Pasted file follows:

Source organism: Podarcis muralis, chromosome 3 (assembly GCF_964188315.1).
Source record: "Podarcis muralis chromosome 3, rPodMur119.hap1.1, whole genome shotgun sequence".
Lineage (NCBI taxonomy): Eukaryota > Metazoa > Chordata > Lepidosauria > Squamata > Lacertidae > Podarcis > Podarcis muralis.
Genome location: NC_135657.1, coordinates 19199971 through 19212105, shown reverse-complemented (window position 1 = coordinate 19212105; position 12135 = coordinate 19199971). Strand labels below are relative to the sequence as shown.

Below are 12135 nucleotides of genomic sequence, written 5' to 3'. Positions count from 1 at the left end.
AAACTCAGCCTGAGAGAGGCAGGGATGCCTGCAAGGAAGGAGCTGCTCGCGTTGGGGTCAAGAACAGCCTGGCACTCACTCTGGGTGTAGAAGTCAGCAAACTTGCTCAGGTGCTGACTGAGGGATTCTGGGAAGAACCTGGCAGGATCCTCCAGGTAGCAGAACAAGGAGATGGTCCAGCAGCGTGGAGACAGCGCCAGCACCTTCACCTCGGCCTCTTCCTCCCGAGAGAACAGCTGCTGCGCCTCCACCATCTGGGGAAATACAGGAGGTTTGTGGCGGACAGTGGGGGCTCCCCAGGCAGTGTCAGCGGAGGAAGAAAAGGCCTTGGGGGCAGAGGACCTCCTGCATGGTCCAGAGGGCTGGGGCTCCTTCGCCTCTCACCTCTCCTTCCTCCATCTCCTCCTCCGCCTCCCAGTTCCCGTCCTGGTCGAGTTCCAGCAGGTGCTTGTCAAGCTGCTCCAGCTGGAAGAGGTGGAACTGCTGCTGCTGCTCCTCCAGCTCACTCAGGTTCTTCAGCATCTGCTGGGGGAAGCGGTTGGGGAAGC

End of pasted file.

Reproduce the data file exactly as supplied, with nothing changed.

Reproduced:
Source organism: Podarcis muralis, chromosome 3 (assembly GCF_964188315.1).
Source record: "Podarcis muralis chromosome 3, rPodMur119.hap1.1, whole genome shotgun sequence".
Lineage (NCBI taxonomy): Eukaryota > Metazoa > Chordata > Lepidosauria > Squamata > Lacertidae > Podarcis > Podarcis muralis.
Genome location: NC_135657.1, coordinates 19199971 through 19212105, shown reverse-complemented (window position 1 = coordinate 19212105; position 12135 = coordinate 19199971). Strand labels below are relative to the sequence as shown.

Below are 12135 nucleotides of genomic sequence, written 5' to 3'. Positions count from 1 at the left end.
AAACTCAGCCTGAGAGAGGCAGGGATGCCTGCAAGGAAGGAGCTGCTCGCGTTGGGGTCAAGAACAGCCTGGCACTCACTCTGGGTGTAGAAGTCAGCAAACTTGCTCAGGTGCTGACTGAGGGATTCTGGGAAGAACCTGGCAGGATCCTCCAGGTAGCAGAACAAGGAGATGGTCCAGCAGCGTGGAGACAGCGCCAGCACCTTCACCTCGGCCTCTTCCTCCCGAGAGAACAGCTGCTGCGCCTCCACCATCTGGGGAAATACAGGAGGTTTGTGGCGGACAGTGGGGGCTCCCCAGGCAGTGTCAGCGGAGGAAGAAAAGGCCTTGGGGGCAGAGGACCTCCTGCATGGTCCAGAGGGCTGGGGCTCCTTCGCCTCTCACCTCTCCTTCCTCCATCTCCTCCTCCGCCTCCCAGTTCCCGTCCTGGTCGAGTTCCAGCAGGTGCTTGTCAAGCTGCTCCAGCTGGAAGAGGTGGAACTGCTGCTGCTGCTCCTCCAGCTCACTCAGGTTCTTCAGCATCTGCTGGGGGAAGCGGTTGGGGAAGC